MOST retired people would rather spend their golden years embarking on a cruise of a lifetime, or take up a new sport, or indulge in a hobby.
But for 72-year-old Rasamany Vettivelu, her time is spent getting people to their destination safely.
The former assessment officer who worked for the Inland Revenue Board for 39 years, is now a Grab driver, a job which she had no choice but to take on because of financial constraints.
However, she has come to enjoy the job very much.
“Thanks to the amazing people I meet every day, it helps me forget why I had to do it in the first place. I have grown to love it.
“I have made so many friends from all over the world and shared information, knowledge and experiences with them.
“Everyone has problems and stories to share; but it is how we persevere and make the best of what life has to offer that makes it all interesting,’’ said Rasamany.
“A few years ago, I made a bad decision to invest some RM500,000 of my EPF and life savings in a gold investment company.
“I lost everything. With no savings, I had to go back to work at the ripe age of 70,” she related.
But no one would hire her.
In June 2016, Rasamany was introduced to Grab by a friend.
“It was interesting. All I had to do was drive people around, and the plus point was that I had the flexibility to work whenever I wanted.
“The best thing about it is that I get to be my own boss,’’ she said.
Initially, Rasamany started driving around the Jalan Kelang Lama area and Seri Petaling, where she lived with her 80-year-old husband.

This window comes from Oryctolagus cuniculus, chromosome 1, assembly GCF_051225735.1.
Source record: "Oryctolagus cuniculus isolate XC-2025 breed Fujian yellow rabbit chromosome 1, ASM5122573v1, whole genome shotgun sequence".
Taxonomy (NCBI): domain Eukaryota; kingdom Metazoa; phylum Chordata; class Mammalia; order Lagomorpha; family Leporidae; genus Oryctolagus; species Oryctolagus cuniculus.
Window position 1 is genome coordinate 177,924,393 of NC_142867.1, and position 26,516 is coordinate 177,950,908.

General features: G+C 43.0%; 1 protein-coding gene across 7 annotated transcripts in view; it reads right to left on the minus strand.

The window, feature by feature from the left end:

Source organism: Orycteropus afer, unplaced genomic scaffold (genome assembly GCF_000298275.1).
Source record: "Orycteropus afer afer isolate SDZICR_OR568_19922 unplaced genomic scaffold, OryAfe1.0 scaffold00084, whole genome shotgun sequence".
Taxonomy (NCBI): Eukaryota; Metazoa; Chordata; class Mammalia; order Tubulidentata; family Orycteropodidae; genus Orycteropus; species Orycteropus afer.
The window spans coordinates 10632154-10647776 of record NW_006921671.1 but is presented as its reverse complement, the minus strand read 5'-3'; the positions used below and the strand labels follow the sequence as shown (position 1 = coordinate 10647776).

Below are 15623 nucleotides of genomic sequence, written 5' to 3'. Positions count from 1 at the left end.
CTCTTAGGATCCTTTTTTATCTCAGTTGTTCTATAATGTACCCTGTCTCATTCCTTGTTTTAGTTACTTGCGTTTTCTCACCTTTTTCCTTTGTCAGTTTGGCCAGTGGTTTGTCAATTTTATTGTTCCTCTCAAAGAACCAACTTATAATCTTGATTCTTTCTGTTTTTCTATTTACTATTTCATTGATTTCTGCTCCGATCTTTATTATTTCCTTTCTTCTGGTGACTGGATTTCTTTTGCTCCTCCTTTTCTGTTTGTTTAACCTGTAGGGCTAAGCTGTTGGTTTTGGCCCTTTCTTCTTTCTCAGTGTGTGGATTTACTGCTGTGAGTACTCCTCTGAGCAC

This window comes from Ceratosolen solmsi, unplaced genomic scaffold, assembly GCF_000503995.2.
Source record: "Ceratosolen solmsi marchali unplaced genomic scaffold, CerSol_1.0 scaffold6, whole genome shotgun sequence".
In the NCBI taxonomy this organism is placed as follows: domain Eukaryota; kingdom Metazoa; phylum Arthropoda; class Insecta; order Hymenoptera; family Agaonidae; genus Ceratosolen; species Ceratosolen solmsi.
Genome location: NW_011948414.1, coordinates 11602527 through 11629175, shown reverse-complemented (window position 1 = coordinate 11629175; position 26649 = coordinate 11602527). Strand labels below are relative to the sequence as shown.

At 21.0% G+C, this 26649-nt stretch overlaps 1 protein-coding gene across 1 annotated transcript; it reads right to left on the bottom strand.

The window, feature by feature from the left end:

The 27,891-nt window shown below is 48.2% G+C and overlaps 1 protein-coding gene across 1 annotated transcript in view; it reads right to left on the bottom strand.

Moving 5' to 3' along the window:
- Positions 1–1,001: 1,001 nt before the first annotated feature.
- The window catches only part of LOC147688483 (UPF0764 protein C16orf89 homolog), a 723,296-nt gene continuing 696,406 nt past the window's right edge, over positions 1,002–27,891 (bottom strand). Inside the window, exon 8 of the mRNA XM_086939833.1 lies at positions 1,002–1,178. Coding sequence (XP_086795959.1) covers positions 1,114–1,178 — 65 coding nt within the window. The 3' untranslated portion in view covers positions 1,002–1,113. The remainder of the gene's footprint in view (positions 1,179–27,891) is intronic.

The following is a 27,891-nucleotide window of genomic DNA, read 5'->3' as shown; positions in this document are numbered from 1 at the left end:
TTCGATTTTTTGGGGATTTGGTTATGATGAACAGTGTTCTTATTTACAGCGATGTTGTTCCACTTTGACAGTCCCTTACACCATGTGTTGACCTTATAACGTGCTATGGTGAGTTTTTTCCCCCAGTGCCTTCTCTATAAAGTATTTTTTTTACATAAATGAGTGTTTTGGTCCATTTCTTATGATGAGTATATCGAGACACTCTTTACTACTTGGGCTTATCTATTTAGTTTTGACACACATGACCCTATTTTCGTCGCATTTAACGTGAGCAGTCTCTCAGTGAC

Later on, she moved out of her comfort zone and started exploring the city centre, such as Bukit Bintang and KLCC.
“I was not very good with Waze (navigation app) initially, but it turned out to be my best friend, except when it rains, then it’s my enemy,’’ she said with a laugh.
“Most of the time it’s good, I have never encountered a rude passenger, maybe because when people look at me they probably see their mother or grandmother.’’
Rasamany, however, said she was annoyed with passengers cancelling rides when she was already nearing the pick-up points.
“Kuala Lumpur’s traffic is bad, especially during peak hours. So, people must learn to be more patient.
“You can’t snap your fingers and expect a car to be at your door step,’’ said the jovial lady, who has done more than 1,000 rides since she became a Grab driver.
Asked how long she would continue to drive, Rasamany said: “It’s not just about making ends meet anymore.
“This job keeps me busy and alert, and is in a way healthy as well.
“My daughter, Gaithri Sritharan, died last November. She was 37 and had Down syndrome.
“A large part of my life was dedicated to taking care of her, and when she died, I was devastated beyond words and there was this huge emptiness in my heart.
“But I was grateful there was my job as a Grab driver which kept my mind occupied and busy and continuously surrounded by wonderful people.
“It was a lifeline,’’ she said.